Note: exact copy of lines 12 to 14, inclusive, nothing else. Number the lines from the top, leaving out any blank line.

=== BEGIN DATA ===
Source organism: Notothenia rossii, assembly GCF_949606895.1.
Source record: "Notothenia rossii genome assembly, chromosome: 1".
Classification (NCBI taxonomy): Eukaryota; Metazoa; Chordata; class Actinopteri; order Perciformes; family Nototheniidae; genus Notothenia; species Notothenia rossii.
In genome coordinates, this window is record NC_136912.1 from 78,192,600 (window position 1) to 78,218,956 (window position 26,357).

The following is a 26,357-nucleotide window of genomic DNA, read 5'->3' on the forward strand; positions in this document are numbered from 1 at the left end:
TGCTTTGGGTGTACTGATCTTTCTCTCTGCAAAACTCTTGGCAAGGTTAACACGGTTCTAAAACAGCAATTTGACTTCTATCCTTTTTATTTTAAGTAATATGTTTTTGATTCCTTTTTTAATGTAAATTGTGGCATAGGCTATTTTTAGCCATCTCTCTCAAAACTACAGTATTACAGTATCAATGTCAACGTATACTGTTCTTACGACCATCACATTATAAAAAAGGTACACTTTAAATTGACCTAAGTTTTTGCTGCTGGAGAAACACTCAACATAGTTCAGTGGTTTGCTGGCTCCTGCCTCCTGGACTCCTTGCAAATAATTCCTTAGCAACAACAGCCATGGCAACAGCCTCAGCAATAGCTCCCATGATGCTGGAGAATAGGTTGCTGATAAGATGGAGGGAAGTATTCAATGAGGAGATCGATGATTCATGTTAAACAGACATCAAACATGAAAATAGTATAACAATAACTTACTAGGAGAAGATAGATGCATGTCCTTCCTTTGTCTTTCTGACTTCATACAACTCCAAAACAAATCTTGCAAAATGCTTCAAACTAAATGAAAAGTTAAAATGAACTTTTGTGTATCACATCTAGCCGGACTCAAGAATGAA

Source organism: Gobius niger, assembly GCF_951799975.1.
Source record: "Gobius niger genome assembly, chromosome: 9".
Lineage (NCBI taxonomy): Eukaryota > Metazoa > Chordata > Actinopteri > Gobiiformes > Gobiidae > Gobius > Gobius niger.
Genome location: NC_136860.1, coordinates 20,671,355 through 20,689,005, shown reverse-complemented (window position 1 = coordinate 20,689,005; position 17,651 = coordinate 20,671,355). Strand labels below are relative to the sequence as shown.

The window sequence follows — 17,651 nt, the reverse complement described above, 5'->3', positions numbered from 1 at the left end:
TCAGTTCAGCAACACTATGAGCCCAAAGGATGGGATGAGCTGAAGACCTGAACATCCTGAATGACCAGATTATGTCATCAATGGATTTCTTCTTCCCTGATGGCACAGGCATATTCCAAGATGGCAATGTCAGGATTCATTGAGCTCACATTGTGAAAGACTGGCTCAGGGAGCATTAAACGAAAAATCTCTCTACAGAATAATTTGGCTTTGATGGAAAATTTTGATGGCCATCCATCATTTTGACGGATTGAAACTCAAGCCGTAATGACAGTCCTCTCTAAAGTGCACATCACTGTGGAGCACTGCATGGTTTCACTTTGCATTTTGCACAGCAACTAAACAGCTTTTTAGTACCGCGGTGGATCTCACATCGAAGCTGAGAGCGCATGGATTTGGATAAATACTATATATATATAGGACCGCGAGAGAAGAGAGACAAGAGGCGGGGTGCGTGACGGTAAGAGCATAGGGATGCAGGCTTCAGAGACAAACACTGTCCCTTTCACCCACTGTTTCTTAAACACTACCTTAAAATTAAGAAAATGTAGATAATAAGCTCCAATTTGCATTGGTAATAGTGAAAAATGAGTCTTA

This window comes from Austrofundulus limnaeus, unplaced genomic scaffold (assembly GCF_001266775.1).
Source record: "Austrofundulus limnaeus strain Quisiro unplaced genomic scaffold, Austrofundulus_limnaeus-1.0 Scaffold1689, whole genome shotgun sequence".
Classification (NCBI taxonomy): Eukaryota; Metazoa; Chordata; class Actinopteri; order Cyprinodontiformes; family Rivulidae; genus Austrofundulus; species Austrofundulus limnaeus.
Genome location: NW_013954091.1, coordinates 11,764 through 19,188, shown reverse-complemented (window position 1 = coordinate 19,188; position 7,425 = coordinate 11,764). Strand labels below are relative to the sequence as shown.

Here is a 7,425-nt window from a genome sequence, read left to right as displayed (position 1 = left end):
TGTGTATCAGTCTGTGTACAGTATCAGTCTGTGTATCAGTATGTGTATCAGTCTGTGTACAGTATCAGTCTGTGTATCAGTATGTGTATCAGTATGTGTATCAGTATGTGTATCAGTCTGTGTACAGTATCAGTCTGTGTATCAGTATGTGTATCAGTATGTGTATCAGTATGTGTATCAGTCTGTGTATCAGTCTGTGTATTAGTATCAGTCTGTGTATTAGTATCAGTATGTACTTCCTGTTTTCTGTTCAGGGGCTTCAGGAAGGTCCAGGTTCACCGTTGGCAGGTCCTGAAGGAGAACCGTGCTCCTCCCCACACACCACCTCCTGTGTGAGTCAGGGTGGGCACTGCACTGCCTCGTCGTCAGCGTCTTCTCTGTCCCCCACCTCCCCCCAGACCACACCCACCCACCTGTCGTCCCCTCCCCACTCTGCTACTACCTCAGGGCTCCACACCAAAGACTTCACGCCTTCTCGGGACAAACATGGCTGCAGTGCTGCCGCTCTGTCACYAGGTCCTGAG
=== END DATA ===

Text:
TCAGTTCAGCAACACTATGAGCCCAAAGGATGGGATGAGCTGAAGACCTGAACATCCTGAATGACCAGATTATGTCATCAATGGATTTCTTCTTCCCTGATGGCACAGGCATATTCCAAGATGGCAATGTCAGGATTCATTGAGCTCACATTGTGAAAGACTGGCTCAGGGAGCATTAAACGAAAAATCTCTCTACAGAATAATTTGGCTTTGATGGAAAATTTTGATGGCCATCCATCATTTTGACGGATTGAAACTCAAGCCGTAATGACAGTCCTCTCTAAAGTGCACATCACTGTGGAGCACTGCATGGTTTCACTTTGCATTTTGCACAGCAACTAAACAGCTTTTTAGTACCGCGGTGGATCTCACATCGAAGCTGAGAGCGCATGGATTTGGATAAATACTATATATATATAGGACCGCGAGAGAAGAGAGACAAGAGGCGGGGTGCGTGACGGTAAGAGCATAGGGATGCAGGCTTCAGAGACAAACACTGTCCCTTTCACCCACTGTTTCTTAAACACTACCTTAAAATTAAGAAAATGTAGATAATAAGCTCCAATTTGCATTGGTAATAGTGAAAAATGAGTCTTA

This window comes from Austrofundulus limnaeus, unplaced genomic scaffold (assembly GCF_001266775.1).
Source record: "Austrofundulus limnaeus strain Quisiro unplaced genomic scaffold, Austrofundulus_limnaeus-1.0 Scaffold1689, whole genome shotgun sequence".